Art. 14. If the husband died previous to his having made such claim, before the expiration of the time directed by law, two months shall be granted to his heirs to contest the legitimacy of the child, from the time when the said child may have taken possession of the estate of the husband or when the heirs shall have been disturbed by the said child, in their possession of the said estate.
SECTION II - OF THE MANNER OF PROVING THE LEGITIMATE FILIATION
Art. 15. The filiation of legitimate children may be proved by a transcript from the register of birth or baptism kept agreeable to law or to the usages of the land.
Art. 16. If the register of births and baptisms is lost, or if no such register has been kept, it suffices for the child to shew that he has been constantly considered as a child born during the marriage.
Art. 17. The being considered in this capacity is proved by a sufficient collection of facts demonstrating the connexion of filiation and paternity which exists between an individual and the family to which he belongs.
The most material of these facts are:
That such individual has always been called by the name of the father from whom he pretends to be born.
That the said father treated him as his child and that he provided as such for his education, maintenance and settlement in life.
That he has constantly been acknowledged as such in the world.
That he has been acknowledged as such within the family.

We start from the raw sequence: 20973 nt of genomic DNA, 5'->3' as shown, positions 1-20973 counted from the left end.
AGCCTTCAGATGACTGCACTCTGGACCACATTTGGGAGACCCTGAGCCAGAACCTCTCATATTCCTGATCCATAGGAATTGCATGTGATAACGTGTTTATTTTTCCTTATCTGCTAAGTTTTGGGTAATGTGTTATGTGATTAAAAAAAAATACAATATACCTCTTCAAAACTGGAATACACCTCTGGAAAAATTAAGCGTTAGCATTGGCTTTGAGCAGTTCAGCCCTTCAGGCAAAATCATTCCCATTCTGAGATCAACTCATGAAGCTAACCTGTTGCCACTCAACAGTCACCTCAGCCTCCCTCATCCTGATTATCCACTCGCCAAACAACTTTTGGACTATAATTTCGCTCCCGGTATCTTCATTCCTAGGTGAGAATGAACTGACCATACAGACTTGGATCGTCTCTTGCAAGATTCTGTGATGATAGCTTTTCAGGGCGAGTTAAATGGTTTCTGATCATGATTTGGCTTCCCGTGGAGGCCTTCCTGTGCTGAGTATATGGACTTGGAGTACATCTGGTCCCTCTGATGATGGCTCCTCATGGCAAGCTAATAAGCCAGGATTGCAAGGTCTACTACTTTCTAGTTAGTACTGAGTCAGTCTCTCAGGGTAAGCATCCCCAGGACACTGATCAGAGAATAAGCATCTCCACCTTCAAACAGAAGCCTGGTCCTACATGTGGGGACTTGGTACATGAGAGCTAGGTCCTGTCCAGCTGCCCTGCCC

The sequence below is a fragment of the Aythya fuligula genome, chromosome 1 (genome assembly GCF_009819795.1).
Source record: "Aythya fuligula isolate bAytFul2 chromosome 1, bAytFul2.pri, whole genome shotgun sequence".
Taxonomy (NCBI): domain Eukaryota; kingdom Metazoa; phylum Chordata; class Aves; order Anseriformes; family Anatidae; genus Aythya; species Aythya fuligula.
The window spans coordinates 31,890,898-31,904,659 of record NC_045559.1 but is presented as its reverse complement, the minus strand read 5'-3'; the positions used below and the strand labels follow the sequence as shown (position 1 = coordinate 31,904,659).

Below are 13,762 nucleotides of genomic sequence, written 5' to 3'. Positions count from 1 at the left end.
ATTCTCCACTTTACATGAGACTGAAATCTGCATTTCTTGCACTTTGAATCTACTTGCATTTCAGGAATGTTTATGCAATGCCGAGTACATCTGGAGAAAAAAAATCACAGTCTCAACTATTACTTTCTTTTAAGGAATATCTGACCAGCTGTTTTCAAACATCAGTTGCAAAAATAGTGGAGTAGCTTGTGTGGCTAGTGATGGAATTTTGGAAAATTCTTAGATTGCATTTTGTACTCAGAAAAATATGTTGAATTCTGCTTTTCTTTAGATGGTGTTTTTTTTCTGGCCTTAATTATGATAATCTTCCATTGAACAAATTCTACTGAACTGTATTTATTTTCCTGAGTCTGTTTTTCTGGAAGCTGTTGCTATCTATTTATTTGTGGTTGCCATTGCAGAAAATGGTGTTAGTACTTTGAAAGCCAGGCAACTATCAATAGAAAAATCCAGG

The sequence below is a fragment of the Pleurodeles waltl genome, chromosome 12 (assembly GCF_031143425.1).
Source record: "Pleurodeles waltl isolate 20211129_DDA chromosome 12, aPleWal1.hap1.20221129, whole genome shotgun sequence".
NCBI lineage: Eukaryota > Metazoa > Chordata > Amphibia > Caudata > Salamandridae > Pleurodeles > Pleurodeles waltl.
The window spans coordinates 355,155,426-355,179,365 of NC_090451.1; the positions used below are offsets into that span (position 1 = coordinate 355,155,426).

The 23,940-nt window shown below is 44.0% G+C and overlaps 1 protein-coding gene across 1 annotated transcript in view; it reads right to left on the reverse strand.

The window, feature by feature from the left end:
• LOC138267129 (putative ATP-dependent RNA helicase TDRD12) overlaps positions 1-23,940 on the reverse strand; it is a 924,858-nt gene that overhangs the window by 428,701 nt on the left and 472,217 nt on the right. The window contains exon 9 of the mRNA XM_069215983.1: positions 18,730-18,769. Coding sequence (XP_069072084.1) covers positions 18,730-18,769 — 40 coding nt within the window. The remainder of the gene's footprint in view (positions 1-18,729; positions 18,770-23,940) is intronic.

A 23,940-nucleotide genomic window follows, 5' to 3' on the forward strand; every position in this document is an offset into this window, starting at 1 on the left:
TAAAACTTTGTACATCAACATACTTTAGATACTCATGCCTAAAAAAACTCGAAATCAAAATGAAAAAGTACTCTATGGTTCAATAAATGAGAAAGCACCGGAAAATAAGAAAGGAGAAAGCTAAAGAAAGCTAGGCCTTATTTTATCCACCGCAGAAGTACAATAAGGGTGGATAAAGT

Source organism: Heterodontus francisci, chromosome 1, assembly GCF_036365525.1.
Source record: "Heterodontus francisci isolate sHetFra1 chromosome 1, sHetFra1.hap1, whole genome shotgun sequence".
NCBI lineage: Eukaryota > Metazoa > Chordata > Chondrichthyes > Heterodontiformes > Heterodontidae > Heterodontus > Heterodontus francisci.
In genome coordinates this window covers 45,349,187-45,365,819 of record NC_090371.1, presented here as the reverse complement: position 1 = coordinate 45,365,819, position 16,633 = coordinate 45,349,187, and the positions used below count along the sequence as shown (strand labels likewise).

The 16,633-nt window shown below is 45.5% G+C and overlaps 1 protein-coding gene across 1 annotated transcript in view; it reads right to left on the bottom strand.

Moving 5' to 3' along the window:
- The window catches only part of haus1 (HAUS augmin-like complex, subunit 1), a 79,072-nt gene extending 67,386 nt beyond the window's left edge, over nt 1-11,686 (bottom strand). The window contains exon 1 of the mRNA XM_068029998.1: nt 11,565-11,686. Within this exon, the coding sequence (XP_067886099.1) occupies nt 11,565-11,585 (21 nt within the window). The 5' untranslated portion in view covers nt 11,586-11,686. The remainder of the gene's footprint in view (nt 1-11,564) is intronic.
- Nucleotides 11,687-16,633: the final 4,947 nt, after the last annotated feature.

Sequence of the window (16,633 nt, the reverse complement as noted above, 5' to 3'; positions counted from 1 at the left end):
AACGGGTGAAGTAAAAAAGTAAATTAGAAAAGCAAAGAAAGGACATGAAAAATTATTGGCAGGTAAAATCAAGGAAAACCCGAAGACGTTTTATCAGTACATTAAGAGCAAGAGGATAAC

But the concurrence of this last circumstance is not always necessarily required.
Art. 18. If there be neither registers of birth or baptism, nor this general reputation, or if the child has been registered under a false name, or has been born of unknown parents, also if the child has been exposed or abandoned, or if his condition has been suppressed, the proof of legitimate filiation may be made either by written or oral evidence.
Art. 19. The proof against the legitimate filiation may be made by evidence that the plaintiff is not the child of the mother whom he pretends to be his, and the maternity being proved that he is not the child of the husband of his mother.
Art. 20. When a widow is suspected to feign herself with child, in order to maintain herself in the possession of the estate of her husband, by the supposition of a pretended heir, the presumptive heir or heirs of the husband may obtain from the judge, an order that she may be examined by matrons appointed for that purpose, in order to discover whether she is with child or not, and if she is, to keep her under proper restraint till delivered.
And if the widow be, upon examination, found not pregnant, the presumptive heir or heirs of the husband shall be put into a provisional possession of the inheritance, upon their giving security to return the same, if the widow should be delivered of a child able to live, within the time prescribed by law, after the death of her husband.